In a five-part series, beginning today, Eric-Jon Rössel Waugh traces the creation stories behind some of the companies that have shaped this industry. Today he recounts the founding of Activision and its 25-year journey to publishing super-power…
A few weeks ago we published a list of five developers that made a difference, helped to shape the game industry, then, one way or another (usually at the hands of their parent companies), ceased to exist.
One theme I touched on there, that I got called on by a few readers, is that although in practical terms all the listed companies were indeed defunct, several continued on in name (Atari, Sierra, and Origin), living a sort of strange afterlife as a brand detached from its body.
This was a deliberate choice; although Infogrames has been going around lately with a nametag saying "HELLO my name is Atari" – and hey, why not; it’s a good name – that doesn’t make Infogrames the historical Atari any more than the creep in the purple spandex with the bowling ball is the historical Jesus. (Not that I’m relating Infogrames to a fictional sex offender – though he is a pretty cool character.)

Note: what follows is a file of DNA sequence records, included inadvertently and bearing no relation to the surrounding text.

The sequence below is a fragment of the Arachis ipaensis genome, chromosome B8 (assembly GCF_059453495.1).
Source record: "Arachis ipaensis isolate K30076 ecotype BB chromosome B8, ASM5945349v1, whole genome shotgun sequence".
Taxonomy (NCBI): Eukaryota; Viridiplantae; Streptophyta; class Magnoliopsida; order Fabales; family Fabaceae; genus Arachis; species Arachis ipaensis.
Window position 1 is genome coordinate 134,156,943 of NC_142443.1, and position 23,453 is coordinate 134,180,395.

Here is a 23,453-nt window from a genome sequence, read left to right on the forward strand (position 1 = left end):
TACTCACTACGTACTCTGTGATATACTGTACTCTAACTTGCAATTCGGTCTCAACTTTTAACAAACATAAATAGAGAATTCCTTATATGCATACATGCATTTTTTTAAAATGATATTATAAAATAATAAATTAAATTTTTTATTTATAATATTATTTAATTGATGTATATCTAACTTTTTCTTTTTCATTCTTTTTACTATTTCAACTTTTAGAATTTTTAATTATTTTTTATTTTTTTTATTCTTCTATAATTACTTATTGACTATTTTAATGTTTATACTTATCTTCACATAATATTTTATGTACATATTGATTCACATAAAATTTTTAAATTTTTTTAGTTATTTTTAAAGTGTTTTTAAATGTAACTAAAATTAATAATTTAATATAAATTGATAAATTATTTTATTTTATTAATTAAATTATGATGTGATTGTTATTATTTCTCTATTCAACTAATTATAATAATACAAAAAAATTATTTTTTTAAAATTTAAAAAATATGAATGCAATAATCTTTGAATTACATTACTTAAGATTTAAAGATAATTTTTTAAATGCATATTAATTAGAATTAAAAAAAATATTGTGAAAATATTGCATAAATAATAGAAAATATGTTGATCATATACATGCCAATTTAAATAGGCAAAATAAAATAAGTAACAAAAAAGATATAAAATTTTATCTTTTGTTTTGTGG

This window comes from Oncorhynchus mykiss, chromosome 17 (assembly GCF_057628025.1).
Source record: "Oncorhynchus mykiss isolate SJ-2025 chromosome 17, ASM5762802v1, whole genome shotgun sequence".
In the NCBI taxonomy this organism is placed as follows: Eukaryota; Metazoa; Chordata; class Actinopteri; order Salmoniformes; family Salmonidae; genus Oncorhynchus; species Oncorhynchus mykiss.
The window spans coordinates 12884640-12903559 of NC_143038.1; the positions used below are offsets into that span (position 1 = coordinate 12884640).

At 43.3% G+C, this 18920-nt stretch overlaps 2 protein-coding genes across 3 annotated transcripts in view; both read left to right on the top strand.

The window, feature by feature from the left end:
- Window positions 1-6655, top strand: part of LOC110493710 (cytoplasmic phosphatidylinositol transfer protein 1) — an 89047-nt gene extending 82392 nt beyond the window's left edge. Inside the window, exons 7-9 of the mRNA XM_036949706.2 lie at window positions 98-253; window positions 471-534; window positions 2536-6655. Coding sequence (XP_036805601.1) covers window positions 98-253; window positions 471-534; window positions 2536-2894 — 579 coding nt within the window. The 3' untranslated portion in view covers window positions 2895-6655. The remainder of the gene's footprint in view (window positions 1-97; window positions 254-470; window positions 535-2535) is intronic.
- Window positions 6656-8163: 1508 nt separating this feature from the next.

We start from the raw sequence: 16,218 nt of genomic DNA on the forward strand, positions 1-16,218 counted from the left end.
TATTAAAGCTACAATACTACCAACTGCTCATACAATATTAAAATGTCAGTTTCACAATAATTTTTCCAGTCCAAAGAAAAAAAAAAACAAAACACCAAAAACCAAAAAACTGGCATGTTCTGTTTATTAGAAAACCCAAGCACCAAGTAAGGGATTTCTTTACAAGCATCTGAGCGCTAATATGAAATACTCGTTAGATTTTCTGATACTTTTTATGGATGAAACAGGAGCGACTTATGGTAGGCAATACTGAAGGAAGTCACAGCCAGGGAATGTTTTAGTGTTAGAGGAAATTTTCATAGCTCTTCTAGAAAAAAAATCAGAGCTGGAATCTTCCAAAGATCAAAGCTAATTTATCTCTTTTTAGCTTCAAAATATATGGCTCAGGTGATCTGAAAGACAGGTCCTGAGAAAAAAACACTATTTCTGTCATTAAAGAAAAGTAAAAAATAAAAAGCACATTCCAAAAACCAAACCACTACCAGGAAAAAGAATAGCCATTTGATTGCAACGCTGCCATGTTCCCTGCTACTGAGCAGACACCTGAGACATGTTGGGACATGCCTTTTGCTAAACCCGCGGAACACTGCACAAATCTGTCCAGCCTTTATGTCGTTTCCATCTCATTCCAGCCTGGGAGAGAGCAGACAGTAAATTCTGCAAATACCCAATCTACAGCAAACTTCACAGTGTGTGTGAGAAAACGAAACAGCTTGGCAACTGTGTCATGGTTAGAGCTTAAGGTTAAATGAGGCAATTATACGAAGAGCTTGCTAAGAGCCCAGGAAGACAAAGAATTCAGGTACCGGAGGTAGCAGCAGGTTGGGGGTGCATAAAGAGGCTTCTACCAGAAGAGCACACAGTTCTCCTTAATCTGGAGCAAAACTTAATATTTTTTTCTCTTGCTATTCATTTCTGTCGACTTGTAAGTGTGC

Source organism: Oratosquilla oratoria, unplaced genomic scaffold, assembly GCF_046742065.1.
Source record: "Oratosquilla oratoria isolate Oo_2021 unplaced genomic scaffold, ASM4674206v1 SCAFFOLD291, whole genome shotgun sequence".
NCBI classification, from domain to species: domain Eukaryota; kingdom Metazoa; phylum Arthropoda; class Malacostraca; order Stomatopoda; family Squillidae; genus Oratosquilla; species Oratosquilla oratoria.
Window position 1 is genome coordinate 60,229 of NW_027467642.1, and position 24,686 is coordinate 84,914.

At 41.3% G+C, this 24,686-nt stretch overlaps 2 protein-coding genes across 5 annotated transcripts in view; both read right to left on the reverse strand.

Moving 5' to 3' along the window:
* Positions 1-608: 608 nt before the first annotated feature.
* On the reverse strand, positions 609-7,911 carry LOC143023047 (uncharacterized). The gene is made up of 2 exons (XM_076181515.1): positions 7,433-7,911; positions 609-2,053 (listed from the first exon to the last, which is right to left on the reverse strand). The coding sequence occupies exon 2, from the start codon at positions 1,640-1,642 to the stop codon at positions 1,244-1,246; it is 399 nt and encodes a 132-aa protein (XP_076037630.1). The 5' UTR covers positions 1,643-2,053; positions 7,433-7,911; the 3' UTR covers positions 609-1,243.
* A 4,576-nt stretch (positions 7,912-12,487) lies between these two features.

The question arises, though – what about those companies which live on in both name and body, yet which we don’t really recognize anymore? You know who I’m talking about; the cool rebels you used to know in high school, who you see ten years later working a desk job, or in charge of a bank. You try to joke with them, and they don’t get a word you’re saying. You leave, feeling a mix of fear and relief that (as far as you know) you managed to come out of society with your personality intact.
The same thing happens in the videogame world –videogames are people; all our sins are handed down. This multi-segmented article (to be disseminated over the next week or so) is a document of five fantastic game companies – companies of impeccable idealism, that went off to change the world… then somewhere along the line ditched the tie dye for the mantle of corporate culture. Such is success.